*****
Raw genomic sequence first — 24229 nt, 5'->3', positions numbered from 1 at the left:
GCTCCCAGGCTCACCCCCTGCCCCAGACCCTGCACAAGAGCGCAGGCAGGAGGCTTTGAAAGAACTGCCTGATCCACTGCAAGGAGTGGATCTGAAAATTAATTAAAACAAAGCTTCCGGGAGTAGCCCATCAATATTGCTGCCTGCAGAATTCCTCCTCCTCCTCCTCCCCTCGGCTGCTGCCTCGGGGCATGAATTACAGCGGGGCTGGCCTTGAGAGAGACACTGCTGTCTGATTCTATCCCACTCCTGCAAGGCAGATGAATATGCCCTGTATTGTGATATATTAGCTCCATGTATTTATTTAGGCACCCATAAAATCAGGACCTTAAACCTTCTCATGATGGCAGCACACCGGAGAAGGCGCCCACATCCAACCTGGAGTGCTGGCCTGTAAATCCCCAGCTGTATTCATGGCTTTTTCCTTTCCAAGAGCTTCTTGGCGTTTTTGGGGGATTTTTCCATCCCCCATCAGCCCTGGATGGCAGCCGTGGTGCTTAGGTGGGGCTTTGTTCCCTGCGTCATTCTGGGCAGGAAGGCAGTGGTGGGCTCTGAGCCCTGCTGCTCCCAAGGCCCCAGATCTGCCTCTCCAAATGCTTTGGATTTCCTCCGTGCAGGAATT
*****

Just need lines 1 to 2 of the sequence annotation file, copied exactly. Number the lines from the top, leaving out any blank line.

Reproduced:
Raw genomic sequence first — 24229 nt, 5'->3', positions numbered from 1 at the left:
GCTCCCAGGCTCACCCCCTGCCCCAGACCCTGCACAAGAGCGCAGGCAGGAGGCTTTGAAAGAACTGCCTGATCCACTGCAAGGAGTGGATCTGAAAATTAATTAAAACAAAGCTTCCGGGAGTAGCCCATCAATATTGCTGCCTGCAGAATTCCTCCTCCTCCTCCTCCCCTCGGCTGCTGCCTCGGGGCATGAATTACAGCGGGGCTGGCCTTGAGAGAGACACTGCTGTCTGATTCTATCCCACTCCTGCAAGGCAGATGAATATGCCCTGTATTGTGATATATTAGCTCCATGTATTTATTTAGGCACCCATAAAATCAGGACCTTAAACCTTCTCATGATGGCAGCACACCGGAGAAGGCGCCCACATCCAACCTGGAGTGCTGGCCTGTAAATCCCCAGCTGTATTCATGGCTTTTTCCTTTCCAAGAGCTTCTTGGCGTTTTTGGGGGATTTTTCCATCCCCCATCAGCCCTGGATGGCAGCCGTGGTGCTTAGGTGGGGCTTTGTTCCCTGCGTCATTCTGGGCAGGAAGGCAGTGGTGGGCTCTGAGCCCTGCTGCTCCCAAGGCCCCAGATCTGCCTCTCCAAATGCTTTGGATTTCCTCCGTGCAGGAATT